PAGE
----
Appalachian Christmas at Shelton House

December 5, 2021, 5:00 p.m. – 7:00 p.m.

The whole family will be dazzled by the twinkling lights of Tinsel Trail and the kiddos will meet Santa and tell him all of their Christmas wishes at the Shelton House in Waynesville. Tinsel Trail will stay lit every evening from dusk until dawn through January 2, 2022 for all to enjoy.

Five of our Favorite Museums in the Smokies

Not all Great Smoky Mountain adventures have to be outdoor excitement. Sometimes the best afternoon is spent at a museum, learning about the region’s Native American history, becoming an expert on gems and minerals, or strolling through galleries filled with Southern Appalachian craft. Whether it’s a rainy day in the mountains or your family wants to take a break from outdoor excursions, these are our five favorite museums to tour.

Museum of Cherokee Indian group photo
The Museum of the Cherokee Indian.

The Museum of the Cherokee Indian

This museum preserves the history and culture of the Cherokee people with exhibits like “The Story of the Cherokees,” which uses artifacts, artwork, life-sized figures, and computer-generated animation to tell the story of the Cherokee people and their long life in the southern Appalachians.

Franklin Gem and Mineral Museum

Interested in the study of gems, rocks, minerals, and the sciences and arts related to them? This is the place for you! Located in the Old Jail, the Franklin Gem and Mineral Museum features eight rooms filled with gems and minerals from all over the world – one of the largest collections in the Southeast – plus a gift shop where you can purchase jewelry made by local volunteers!

The Wheels Through Time Museum

For all things auto, visit the Wheels Through Time Museum, home to the world’s premier collection of rare American motorcycles, memorabilia, and a distinct array of unique “one-off” American automobiles. This museum houses a collection of over 300 rare machines!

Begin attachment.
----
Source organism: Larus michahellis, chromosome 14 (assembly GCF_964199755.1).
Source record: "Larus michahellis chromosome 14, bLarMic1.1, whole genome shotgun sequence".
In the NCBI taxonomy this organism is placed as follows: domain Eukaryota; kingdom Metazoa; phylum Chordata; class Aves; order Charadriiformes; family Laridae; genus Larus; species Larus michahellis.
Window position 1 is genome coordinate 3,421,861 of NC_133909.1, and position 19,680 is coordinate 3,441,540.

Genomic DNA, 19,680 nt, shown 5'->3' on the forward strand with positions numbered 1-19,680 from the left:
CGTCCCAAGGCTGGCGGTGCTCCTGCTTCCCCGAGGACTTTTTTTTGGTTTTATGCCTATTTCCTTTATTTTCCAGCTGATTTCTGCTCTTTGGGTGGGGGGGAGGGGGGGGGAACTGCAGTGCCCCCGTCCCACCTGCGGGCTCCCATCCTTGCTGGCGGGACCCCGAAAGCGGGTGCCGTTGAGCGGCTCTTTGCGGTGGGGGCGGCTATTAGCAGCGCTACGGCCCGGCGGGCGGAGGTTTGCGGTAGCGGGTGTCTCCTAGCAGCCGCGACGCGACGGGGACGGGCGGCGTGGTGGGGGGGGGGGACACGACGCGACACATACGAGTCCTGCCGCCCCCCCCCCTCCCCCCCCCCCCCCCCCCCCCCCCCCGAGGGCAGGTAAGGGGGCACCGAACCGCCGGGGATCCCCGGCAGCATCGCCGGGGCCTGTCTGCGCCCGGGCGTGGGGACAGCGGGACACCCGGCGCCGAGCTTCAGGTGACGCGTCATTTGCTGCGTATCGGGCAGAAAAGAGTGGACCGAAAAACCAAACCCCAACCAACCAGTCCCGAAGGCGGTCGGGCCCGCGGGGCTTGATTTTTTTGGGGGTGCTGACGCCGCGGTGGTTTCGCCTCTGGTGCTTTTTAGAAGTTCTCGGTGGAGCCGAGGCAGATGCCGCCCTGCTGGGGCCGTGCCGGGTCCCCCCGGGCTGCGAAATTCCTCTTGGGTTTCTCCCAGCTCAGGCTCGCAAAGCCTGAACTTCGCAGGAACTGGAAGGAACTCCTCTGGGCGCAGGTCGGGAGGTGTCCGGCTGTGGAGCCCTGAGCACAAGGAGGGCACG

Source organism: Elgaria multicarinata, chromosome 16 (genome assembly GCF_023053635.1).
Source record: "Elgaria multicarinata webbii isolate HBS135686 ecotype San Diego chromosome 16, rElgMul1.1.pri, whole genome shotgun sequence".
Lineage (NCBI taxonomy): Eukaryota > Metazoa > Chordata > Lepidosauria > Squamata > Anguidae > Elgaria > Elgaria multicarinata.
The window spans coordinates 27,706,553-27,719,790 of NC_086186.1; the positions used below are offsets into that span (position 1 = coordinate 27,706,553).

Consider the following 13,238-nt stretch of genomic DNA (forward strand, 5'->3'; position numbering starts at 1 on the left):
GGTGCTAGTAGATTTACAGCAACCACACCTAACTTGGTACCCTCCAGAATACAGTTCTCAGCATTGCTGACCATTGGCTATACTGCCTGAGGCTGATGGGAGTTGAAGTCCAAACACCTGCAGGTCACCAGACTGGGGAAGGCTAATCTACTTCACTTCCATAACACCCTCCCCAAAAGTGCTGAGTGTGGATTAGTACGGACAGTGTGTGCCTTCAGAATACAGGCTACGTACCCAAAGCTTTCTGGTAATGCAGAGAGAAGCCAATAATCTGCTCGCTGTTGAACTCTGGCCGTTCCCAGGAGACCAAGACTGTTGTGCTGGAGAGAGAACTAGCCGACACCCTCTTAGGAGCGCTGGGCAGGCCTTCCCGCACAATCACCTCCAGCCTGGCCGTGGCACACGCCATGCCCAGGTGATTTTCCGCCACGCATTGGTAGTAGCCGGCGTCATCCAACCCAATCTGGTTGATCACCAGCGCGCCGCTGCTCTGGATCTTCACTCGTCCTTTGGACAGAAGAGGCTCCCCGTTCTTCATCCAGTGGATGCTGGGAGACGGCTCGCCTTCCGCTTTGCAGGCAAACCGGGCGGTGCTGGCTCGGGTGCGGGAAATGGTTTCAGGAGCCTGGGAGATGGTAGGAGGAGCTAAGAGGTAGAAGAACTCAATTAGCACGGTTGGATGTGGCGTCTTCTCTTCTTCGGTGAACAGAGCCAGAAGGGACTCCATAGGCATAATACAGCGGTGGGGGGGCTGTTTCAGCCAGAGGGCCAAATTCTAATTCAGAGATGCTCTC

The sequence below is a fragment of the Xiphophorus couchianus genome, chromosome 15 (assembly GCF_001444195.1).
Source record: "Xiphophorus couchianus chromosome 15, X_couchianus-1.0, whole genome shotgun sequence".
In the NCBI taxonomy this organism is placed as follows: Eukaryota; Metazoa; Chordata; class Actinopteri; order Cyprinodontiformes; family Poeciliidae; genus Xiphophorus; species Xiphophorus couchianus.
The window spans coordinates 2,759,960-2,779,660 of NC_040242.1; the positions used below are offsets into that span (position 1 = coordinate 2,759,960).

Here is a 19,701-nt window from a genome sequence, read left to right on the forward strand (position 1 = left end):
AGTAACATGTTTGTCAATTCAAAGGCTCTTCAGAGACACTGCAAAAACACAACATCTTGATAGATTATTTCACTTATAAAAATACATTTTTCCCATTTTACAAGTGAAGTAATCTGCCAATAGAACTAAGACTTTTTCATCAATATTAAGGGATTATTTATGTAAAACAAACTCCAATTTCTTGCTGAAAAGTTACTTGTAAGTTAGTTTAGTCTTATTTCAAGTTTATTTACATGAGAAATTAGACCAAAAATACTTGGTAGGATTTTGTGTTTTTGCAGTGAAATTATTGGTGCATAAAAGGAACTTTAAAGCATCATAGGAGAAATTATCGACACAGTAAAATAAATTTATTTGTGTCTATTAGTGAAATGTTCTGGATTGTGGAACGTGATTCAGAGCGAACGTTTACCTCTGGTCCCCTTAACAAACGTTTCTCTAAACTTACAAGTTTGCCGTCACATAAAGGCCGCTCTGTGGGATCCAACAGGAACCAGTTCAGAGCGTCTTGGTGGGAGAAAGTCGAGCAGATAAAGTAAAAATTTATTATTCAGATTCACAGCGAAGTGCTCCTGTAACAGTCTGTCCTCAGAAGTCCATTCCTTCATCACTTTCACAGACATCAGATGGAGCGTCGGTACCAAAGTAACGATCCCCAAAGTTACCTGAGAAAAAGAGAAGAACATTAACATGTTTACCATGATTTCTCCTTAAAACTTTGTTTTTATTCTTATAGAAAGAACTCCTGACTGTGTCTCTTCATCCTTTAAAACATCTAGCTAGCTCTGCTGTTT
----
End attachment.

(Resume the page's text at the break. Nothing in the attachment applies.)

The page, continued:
display at the Southern Applachian Fly Fishing MuseumFly Fishing Museum of the Southern Appalachians

This Bryson City museum features everything you could want to know about Southern Fly Fishing! Through exhibits and videos you’ll learn about the history of fly fishing in the Southeast, plus the evolution of rods and reels, basic knots, fly-tying, types of gear, types of gamefish, regional fishing waters, and more!

The Bascom

The Bascom is the center for visual arts in the Great Smoky Mountains. Experience visual arts that inspire and empower individuals and communities. Not only can you peruse various galleries and nature trails on campus and visit the gift shop to take home a piece of art, you can also get hands-on with art classes and workshops. The Bascom is a museum that can’t be missed!

Honorable Mentions

Looking for more inspiration? Here are some other great museums worth exploring.


Elk Viewing in the Smoky Mountains

elk in the great smoky mountain national parkAn amazing wildlife viewing experience is available in the Smoky Mountains. On any given day you can find dozens of elk in the heart of the Cataloochee Valley.

Here the elk roam freely through the valley’s open fields. The elk are most often seen in morning and late afternoon. Bring a camera to take photos, but keep a safe distance — as with any wildlife encounter, respecting the animal’s space is important.

A good rule of thumb is to stay 50 feet or more from the animals and to stay close to your car in case you need cover. If you get close enough to alter the elk’s behavior or make them stop what they’re doing, then you’re too close.